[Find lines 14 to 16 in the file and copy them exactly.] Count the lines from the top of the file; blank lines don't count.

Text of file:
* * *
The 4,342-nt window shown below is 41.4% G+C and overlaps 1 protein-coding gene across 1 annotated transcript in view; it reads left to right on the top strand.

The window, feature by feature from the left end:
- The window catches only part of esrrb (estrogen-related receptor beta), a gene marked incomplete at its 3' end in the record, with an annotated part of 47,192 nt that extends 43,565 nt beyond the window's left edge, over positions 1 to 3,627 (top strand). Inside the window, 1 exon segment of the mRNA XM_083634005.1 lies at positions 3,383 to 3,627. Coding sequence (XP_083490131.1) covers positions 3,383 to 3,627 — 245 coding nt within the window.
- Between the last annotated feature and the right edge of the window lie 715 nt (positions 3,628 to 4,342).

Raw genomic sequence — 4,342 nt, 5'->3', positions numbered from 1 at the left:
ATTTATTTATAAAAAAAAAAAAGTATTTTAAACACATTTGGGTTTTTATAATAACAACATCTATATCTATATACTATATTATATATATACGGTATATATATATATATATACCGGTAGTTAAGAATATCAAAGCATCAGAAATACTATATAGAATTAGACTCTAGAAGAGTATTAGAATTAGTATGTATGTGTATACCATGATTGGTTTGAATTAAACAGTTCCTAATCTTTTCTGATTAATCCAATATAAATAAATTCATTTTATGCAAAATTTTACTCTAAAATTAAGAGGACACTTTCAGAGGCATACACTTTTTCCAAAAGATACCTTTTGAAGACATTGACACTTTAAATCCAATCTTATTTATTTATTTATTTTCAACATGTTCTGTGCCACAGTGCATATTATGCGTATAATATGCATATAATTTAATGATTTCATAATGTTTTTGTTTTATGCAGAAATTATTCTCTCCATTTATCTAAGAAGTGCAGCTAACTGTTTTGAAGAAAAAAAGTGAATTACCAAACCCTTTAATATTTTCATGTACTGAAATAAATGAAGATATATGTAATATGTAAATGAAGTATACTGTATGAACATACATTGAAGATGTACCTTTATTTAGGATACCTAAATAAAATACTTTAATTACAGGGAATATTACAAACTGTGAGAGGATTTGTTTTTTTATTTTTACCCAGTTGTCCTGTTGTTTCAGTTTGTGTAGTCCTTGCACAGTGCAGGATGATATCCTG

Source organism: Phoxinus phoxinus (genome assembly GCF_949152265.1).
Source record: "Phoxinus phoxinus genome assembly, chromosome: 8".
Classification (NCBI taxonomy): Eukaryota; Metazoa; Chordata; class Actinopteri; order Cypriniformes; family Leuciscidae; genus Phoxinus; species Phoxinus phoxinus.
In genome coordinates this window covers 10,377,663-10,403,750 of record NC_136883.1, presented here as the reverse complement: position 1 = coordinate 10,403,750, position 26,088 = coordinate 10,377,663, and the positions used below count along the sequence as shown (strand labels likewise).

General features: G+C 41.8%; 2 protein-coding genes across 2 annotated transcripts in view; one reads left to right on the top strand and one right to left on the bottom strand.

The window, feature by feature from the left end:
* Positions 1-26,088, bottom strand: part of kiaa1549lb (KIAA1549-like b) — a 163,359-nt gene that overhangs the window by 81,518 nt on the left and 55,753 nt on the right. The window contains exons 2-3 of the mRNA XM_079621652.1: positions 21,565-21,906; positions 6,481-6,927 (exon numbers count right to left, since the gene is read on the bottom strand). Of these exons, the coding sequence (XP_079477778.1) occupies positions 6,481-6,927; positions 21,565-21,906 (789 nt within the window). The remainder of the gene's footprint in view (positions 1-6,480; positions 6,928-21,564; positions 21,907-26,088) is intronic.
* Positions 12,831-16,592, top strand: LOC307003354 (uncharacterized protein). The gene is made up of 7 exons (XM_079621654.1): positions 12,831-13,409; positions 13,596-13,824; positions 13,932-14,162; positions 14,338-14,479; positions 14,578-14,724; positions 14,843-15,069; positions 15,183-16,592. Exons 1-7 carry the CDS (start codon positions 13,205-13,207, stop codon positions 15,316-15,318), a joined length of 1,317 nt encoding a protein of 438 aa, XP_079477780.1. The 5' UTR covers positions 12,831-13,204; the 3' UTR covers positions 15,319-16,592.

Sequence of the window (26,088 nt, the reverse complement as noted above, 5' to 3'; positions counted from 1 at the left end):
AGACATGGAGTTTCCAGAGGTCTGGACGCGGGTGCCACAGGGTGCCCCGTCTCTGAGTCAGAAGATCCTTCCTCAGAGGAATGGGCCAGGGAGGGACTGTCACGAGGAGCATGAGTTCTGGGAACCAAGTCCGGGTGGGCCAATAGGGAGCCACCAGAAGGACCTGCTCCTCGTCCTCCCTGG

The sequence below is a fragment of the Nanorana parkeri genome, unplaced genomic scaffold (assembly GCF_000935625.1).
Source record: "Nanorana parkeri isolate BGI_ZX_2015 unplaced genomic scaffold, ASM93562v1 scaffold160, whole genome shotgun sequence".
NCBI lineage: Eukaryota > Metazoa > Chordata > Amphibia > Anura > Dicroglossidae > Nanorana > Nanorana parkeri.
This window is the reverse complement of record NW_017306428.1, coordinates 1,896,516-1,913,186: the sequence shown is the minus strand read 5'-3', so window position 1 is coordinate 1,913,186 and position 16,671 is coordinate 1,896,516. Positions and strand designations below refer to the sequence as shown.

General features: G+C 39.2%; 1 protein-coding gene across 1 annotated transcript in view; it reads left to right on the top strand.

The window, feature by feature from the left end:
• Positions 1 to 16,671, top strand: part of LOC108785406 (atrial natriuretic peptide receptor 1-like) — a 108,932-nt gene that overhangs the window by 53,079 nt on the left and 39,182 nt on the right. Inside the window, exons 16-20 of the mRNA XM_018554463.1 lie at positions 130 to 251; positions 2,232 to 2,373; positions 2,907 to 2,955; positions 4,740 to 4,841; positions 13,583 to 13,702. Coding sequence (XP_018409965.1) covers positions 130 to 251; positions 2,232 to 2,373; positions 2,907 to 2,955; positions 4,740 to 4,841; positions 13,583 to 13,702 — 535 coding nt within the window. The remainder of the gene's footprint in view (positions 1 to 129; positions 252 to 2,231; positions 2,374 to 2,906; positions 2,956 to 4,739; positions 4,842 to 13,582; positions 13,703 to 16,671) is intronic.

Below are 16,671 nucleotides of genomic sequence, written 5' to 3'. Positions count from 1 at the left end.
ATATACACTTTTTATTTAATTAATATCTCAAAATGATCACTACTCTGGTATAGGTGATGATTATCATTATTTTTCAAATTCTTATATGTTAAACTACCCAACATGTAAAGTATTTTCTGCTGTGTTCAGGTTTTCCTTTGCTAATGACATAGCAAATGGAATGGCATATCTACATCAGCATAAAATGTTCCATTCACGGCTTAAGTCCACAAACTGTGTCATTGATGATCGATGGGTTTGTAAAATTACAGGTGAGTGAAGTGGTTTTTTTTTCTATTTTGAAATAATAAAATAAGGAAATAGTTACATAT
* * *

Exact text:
* Positions 12,831-16,592, top strand: LOC307003354 (uncharacterized protein). The gene is made up of 7 exons (XM_079621654.1): positions 12,831-13,409; positions 13,596-13,824; positions 13,932-14,162; positions 14,338-14,479; positions 14,578-14,724; positions 14,843-15,069; positions 15,183-16,592. Exons 1-7 carry the CDS (start codon positions 13,205-13,207, stop codon positions 15,316-15,318), a joined length of 1,317 nt encoding a protein of 438 aa, XP_079477780.1. The 5' UTR covers positions 12,831-13,204; the 3' UTR covers positions 15,319-16,592.

Sequence of the window (26,088 nt, the reverse complement as noted above, 5' to 3'; positions counted from 1 at the left end):
AGACATGGAGTTTCCAGAGGTCTGGACGCGGGTGCCACAGGGTGCCCCGTCTCTGAGTCAGAAGATCCTTCCTCAGAGGAATGGGCCAGGGAGGGACTGTCACGAGGAGCATGAGTTCTGGGAACCAAGTCCGGGTGGGCCAATAGGGAGCCACCAGAAGGACCTGCTCCTCGTCCTCCCTGG